10 April, 2010
Hayes Christensen Theatre, Marriott Center for Dance, University of Utah
by Dean Speer
I had never seen the student performing company of the Ballet Department at the University of Utah, but had long heard of its excellent reputation and was excited to finally get to be able to see them first-hand myself on a recent visit. I was not disappointed.
Each of the shows over the course of their two-week run was dedicated to retiring professor of dance, Conrad Ludlow, after 25 years on the faculty.
Four ballets were presented: one by Ballet West’s Bruce Caldwell titled “Thru the Leaded Glass;” one by faculty member Sharee Lane, her “Remembrance;” a commissioned piece by Stevan Novakovich – “Makeshift Dances;” and two stagings by former Ballet West Principal Dancer, Maggie Wright Tesch – the Grand Pas de deux and Pas de trois from “Sleeping Beauty.”
Caldwell’s choreography indeed took us through a glass window that gave us a glimpse into a group of village women dancing as a group, then breaking up into smaller ones, including one soulful solo – all based on Renaissance dance forms such as the Pavan.
He clearly took advantage of the many strengths of the dancers, deploying medium allegro, big movement, and some petit allegro.
Novakovich’s was the most contemporary in motif, style, execution, and approach. Two men and two women who seemed to be isolated from each other yet intermixed, particularly when all four were in chairs facing the audience. It opened with the two men making shapes on the floor, dancing with each other, then the two women entering. A “chair” piece, Novakovich made excellent use of his student dancers’ considerable talents and training, including off-centered partnering and unusual shapings.
It’s clear he knows compositional tools and elements. I was impressed.
My only suggestion for improvement would be for him to vary the overall pacing a bit more and to get away from the [natural] tendency to have new phrases start on count one. Choreography, as in music, is strengthened by beginning on other beats. Beginning on one tends to become predictable and can dull an otherwise lively work.
“Makeshift Dances”deployed a good fusion of the students’ ballet skills, and had the joy of being a world premiere piece made especially for them. This was an opportunity for a talented departmental alumus to come back and create.
Lane commissioned a sound score, mixed with the music of John Williams, based on the life story of Abe Katz, a Jewish man who survived the Nazi concentration camps of WWII whose difficult and sad story of hardship survival was recorded and then used as a part of the sound score the audience heard.
After Katz had told sections of his story, the dancers re-interpreted that section for us visually. Lane probably could have given us darker, edgier dances but rounded the corners of tragic material, making the work perhaps more palatable for a general audience yet not pulling back from its root cause.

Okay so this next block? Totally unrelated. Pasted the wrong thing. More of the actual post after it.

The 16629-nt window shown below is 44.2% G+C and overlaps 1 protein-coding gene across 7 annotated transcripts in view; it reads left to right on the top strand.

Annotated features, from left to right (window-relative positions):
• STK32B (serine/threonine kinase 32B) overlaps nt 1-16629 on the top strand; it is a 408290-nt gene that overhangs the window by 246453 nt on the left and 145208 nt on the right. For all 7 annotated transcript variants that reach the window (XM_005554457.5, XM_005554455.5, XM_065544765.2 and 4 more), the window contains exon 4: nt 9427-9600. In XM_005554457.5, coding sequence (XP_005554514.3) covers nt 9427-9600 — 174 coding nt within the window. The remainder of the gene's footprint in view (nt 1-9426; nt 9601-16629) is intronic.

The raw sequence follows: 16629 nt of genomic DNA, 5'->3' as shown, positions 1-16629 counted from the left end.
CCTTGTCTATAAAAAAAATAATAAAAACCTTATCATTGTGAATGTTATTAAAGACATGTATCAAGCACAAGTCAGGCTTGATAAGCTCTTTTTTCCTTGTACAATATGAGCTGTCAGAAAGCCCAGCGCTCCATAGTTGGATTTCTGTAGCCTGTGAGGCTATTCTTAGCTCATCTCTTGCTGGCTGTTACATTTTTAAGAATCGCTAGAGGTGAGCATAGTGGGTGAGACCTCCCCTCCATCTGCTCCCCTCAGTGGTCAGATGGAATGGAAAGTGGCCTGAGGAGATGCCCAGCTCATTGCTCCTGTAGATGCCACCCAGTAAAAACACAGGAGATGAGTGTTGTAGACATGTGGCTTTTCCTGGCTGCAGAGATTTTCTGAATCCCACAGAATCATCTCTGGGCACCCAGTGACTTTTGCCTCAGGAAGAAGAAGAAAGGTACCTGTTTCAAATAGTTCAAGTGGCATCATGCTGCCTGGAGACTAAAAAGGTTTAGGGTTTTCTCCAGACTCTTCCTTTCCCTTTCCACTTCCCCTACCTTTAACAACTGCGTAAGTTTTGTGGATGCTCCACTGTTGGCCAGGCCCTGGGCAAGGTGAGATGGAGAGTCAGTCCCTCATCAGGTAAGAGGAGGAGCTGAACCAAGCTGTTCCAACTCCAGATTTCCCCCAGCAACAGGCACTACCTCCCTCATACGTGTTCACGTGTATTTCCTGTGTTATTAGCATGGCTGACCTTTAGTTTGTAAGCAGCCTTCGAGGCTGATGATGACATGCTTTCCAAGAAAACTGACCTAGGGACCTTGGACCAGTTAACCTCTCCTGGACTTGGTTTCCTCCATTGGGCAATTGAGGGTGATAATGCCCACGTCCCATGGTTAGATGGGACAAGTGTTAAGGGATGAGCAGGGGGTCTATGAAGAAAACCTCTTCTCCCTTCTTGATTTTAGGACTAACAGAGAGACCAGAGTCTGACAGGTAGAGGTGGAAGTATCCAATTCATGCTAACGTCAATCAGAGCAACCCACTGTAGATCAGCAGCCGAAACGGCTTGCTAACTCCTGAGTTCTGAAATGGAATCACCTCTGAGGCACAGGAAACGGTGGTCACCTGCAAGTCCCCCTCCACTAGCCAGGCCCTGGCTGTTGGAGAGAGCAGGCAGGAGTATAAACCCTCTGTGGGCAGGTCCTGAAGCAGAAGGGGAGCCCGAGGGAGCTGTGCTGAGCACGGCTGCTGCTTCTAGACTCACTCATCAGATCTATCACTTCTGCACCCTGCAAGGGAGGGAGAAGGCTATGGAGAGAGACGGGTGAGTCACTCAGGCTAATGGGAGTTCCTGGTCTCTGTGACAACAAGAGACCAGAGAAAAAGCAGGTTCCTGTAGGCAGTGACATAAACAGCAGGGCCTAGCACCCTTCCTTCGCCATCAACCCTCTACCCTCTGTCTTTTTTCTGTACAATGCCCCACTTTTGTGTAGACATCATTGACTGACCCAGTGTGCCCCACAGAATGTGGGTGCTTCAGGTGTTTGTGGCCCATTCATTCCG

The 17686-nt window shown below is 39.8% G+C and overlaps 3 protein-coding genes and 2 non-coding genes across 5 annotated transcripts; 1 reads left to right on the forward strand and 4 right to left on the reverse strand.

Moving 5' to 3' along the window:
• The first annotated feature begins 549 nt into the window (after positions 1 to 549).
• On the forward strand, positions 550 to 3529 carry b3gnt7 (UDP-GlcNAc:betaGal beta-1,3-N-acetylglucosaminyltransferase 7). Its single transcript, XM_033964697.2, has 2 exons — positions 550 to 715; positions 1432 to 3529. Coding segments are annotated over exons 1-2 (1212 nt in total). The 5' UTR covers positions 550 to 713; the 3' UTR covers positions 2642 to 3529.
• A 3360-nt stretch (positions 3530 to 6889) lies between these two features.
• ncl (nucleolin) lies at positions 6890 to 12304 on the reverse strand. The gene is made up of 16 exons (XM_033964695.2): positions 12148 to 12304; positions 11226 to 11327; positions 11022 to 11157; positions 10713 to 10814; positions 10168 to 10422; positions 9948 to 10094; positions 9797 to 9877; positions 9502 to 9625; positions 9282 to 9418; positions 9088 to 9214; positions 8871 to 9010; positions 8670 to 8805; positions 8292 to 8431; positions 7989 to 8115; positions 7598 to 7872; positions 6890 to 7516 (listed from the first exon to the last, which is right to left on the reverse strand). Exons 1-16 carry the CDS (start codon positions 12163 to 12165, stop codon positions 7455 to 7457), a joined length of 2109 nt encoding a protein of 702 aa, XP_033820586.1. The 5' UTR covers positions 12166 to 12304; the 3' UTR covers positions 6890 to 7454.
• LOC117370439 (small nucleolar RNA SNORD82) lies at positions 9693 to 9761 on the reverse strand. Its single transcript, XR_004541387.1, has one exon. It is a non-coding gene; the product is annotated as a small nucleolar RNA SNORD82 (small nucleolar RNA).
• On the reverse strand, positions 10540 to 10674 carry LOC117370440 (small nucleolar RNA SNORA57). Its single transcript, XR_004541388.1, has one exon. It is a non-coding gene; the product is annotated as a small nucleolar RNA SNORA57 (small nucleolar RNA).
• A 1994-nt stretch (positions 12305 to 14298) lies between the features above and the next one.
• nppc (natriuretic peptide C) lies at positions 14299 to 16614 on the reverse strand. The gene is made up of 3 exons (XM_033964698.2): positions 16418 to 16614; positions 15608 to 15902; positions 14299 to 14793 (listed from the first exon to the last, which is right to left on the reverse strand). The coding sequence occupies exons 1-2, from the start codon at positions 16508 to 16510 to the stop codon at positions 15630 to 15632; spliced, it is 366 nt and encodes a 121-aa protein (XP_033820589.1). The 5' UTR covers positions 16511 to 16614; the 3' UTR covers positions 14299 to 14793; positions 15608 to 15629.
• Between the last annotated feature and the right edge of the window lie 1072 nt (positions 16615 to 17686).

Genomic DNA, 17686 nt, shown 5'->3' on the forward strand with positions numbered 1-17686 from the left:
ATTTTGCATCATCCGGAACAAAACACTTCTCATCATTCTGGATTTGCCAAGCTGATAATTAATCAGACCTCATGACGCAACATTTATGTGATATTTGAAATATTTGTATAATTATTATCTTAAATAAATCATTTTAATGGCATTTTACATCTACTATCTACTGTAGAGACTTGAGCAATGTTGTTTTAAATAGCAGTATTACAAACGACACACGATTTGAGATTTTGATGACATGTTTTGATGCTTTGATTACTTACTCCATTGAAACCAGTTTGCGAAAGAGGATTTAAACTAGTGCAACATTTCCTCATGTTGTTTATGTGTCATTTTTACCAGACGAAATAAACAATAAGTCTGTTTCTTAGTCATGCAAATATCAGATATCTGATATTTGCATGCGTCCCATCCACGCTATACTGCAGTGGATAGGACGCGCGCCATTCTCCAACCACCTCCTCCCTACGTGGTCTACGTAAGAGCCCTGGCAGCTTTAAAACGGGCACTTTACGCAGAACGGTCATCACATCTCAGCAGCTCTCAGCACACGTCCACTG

“The Sleeping Beauty” presents a standard of one type for dancers to aspire to – technically and artistically of its period. For the Grand Pas de deux, Kimberly Ballard and Matthew Helms more than rose to the occasion. It was clear they had received the kind of excellent care and coaching from Tesch that artists welcome. By this I mean coaching in style, approach (what to think, feel, anticipate in each phrase or section), and overall interpretation.
My only suggestion to Helms – who is one of those lucky dancers who is blessed with very long legs, is to lengthen that line even more . During his solo, when he make a lunge on his right leg, left back on tendu he could have extended his line between his waist, hip and top of the knee a bit more. Lastly, on his double tours en l’air he needs to be sure to keep his left knee open during the preparatory plié. Right before he took off, it pulled around to the right, rather than continuing to push in opposition to the left; it turned in. Even so, the tour itself was rapid, quick to position and landed and stuck in a good, solid fifth position. The envy of many male students who struggle with tours.
Both had the right mix of technique and stamina and her opening with the developpé front set the elegant tone for this famous work.
The Pas de trois, historically remade early by Nijinska (most versions used) and others, was another showcase for the dancers – Morgan Butler, Rachel Singletary, and Dane Arbogast .
Founded by Willam Christensen more than half a century ago, the ballet department at the University of Utah – and its many opportunities for its students – is one of this country’s treasures, second in many peoples’ minds only to Juilliard. I was thrilled to be able to enjoy an evening that showcased Salt Lake’s many talents in a setting dedicated to “Mr. C” and to his modern dance department colleague, Elizabeth “Betty” Hayes.